Strange Floss Substitutes - Fornero Orthodontics

Strange Floss Substitutes

 

Fingernails. Pieces of paper. Safety pins. Strands of hair. Have you used any odd things (read that as “anything besides floss”) to remove food stuck between your teeth?

When appropriate tools aren’t around, people tend to use some common, but unusual, items to remove that piece of food stuck between their teeth, according to a national survey.

The survey of 1,005 adults, found that most Americans say they have used one of the following items to “floss” between their teeth: fingernails (61 percent), folder paper or cards (40 percent), cutlery (21 percent), safety pins (14 percent) and strands of hair (7 percent).

In addition, the survey, conducted on behalf of Waterpik and in consultation with the ADA, found that 63 percent of the surveyed adults say they know better than to use those items instead of dental picks, interdental brushes, floss and water flossing tools. Also, 42 percent say they’ve hurt themselves as a result of removing something between their teeth when using those unusual items.

Additionally, results from a separate survey echoes the findings from the public survey. ADA member dentists say that patients have told them they’ve used unsanitary and unsafe (and sometimes disgusting) things to clean between their teeth, including: twigs, toenails, matchbooks, loose electrical wires, screwdrivers and pocket knives.

These findings highlight the need for ADA members to talk with their patients about cleaning between their teeth daily with appropriate items to remove food debris that can cause plaque build-up, which can lead to dental decay, gum sensitivity and bad breath. The ADA Council on Scientific Affairs recognition of ADA Seal of Acceptance products means the products passed clinical and/or laboratory tests and met ADA and applicable American National Standards Institute-approved dental standards.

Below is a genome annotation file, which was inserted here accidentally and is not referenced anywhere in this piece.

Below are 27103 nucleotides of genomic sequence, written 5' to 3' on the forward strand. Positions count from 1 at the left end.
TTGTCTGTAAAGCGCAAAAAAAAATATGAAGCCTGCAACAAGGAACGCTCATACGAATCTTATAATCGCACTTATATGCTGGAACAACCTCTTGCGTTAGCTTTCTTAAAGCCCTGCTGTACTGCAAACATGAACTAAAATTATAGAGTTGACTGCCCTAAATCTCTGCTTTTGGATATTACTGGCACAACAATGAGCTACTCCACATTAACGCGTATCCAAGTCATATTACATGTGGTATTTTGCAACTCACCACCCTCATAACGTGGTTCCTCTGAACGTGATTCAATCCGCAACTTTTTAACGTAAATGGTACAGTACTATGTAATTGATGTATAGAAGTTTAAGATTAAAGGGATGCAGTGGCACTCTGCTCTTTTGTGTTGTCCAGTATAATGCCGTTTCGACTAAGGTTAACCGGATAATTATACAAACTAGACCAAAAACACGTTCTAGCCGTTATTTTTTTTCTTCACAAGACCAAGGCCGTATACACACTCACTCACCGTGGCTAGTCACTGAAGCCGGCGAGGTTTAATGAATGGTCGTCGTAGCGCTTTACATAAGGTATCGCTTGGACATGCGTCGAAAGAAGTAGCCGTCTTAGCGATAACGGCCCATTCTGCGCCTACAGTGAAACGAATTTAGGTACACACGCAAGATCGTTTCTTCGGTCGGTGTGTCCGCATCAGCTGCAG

“It’s really easy to use clean and safe items on-the-go and at home — like string floss, dental picks and water flossers,” said Dr. Brittany Seymour, ADA spokesperson and assistant professor at Harvard School of Dental Medicine, in a news release. “The key is finding what works best for you to stick with every day,” she said. “If you’re not sure, start by looking for products with the ADA Seal of Acceptance. That way, you know it’s safe for your teeth and will get the job done, removing germs rather than introducing them.”

Additional survey findings include:

Sixteen percent said they always floss at least once a day.
Twenty percent said they only floss when they need to or when something is stuck in their teeth; and 8 percent said they simply never floss.
The biggest reason reported for not flossing among those who do not floss at daily is because it’s too time consuming (55 percent). Another 16 percent said it was too painful and 9 percent said they find it gross.
Forty-four percent of those surveyed admit they have exaggerated to their dentist about how much they floss when asked.

To learn more about products with the ADA Seal of Acceptance, visit ADA.org/Seal.


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